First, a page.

* Contortionist Charles “Lil Buck” Riley almost steals the show with his remarkable body movements. I thought the contortionist at Cirque’s “Zumanity” was remarkable, but this young man in “One” amps it up to sheer wonder and disbelief. If you were blown away the first time you saw Michael moonwalking, wait until you see what this guy achieves balanced on one toe. Exceptional.
* The Michael Jackson hologram dance with the cast might well be one of the best theatrical illusions ever created, and Carlos Santana might just have a rival under the same hotel roof with the golden goddess on her guitar.
*For the opening “Beat It,” the four sky-high acrobats on a bungee swing take your breath away as white sequined dancers swing in and out of the scaffolding-like set. The electric, one-wheeled gliders will have everybody calling the Neiman Marcus Christmas catalog for that treasure.
* Cirque and Jamie’s interpretation of “How Does It Feel” from “Stranger in Moscow” with snowflakes falling in the entire theater is pure joy, reminding of the wonder of the first Christmas with Santa.
* The urban-street breakdances performed on a tiny strip of tape for “Bad” are an eye-popping wonder.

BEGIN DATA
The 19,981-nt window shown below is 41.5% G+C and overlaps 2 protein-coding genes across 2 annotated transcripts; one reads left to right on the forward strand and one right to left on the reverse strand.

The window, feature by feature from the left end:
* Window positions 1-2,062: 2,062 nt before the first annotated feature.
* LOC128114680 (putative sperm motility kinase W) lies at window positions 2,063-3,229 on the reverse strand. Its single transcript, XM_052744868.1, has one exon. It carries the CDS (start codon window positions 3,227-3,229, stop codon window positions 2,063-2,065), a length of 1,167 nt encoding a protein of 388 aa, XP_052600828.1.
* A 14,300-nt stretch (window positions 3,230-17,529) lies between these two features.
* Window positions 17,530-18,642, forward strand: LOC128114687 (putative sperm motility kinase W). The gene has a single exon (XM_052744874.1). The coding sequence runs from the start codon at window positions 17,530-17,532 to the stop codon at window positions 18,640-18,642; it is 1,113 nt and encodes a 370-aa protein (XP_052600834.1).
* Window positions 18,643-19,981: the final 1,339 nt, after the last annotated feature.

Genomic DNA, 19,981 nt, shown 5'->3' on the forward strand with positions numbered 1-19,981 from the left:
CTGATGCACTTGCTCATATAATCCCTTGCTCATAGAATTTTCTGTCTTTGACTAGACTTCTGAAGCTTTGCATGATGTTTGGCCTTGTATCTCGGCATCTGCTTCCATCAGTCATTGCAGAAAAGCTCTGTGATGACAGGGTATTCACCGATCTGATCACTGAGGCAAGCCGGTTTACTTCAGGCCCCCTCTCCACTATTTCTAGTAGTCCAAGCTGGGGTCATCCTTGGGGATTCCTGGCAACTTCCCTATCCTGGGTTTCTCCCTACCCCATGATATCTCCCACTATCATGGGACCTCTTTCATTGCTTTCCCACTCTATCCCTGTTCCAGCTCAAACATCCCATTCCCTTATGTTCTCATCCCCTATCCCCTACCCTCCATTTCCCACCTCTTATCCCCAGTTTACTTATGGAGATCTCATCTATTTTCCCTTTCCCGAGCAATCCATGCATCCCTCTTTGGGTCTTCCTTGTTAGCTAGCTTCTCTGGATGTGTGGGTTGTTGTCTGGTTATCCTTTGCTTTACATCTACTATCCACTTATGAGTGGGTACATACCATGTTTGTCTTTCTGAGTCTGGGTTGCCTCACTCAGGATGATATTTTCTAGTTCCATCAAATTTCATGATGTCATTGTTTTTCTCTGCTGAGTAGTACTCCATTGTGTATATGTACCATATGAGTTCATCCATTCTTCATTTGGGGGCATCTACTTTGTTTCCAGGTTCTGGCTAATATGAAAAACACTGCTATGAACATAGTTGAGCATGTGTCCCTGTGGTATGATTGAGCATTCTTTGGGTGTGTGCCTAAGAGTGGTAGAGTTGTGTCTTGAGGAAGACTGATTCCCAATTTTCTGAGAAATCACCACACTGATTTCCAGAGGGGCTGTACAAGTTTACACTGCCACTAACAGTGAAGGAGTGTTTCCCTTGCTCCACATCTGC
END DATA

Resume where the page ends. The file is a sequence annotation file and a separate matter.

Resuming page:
* The Korean acrobatic troupe seem to have miracle powers floating and flying through the air in a steady stream of somersaults that Michael Jordan wished he’d had in his winning NBA days.
* I was moved by the message of hope poignantly written by Michael himself for “They Don’t Care About Us,” with scenes of global violence, the battle against AIDS and the fight with Martin Luther King Jr. for the end of discrimination.
* I loved old video of Michael as Charlie Chaplin for the song “Smile” that led into a mesmerizing tall black female dancer in blue, then partnered with others in luminescent yellow-and-pink outfits and the blow-your-socks off ‘Dangerous” that followed with more dancers flying in from all over the theater as pyrotechnics and fireworks exploded.
* The “Billie Jean” sequence with the dancers in lighted-up, multicolored suits was so vibrant, I almost missed the acrobats walking up the walls.
* For “Thriller,” the trampoline artists were synchronized better than Olympic swimmers, even performing upside down and falling out of the ceiling. Beware the zombie monsters that ran amok through the theater because one could creep up from behind to scare.
* Shooting stars set up the opening of the Neverland gates and into its magical gardens with an aerial ballet for “I Cant Stop Loving You.” The “Man in the Mirror” hologram dance with Michael could easily have been the show-closer, but Cirque and Jamie still weren’t done with the amazement.
* “Can You Feel It” was the appropriate way to bring this theatrical stunner to a close as flags of different countries were marched over the Neverland bridge.
Michael was alive again last night, his genius and musical creativity rekindled to perfection. “One” is a show that will reign as No. 1 on the Strip for many years to come. There is one word to sum up “Michael Jackson One”: triumphant.
Robin Leach has been a journalist for more than 50 years and has spent the past decade giving readers the inside scoop on Las Vegas, the world’s premier platinum playground.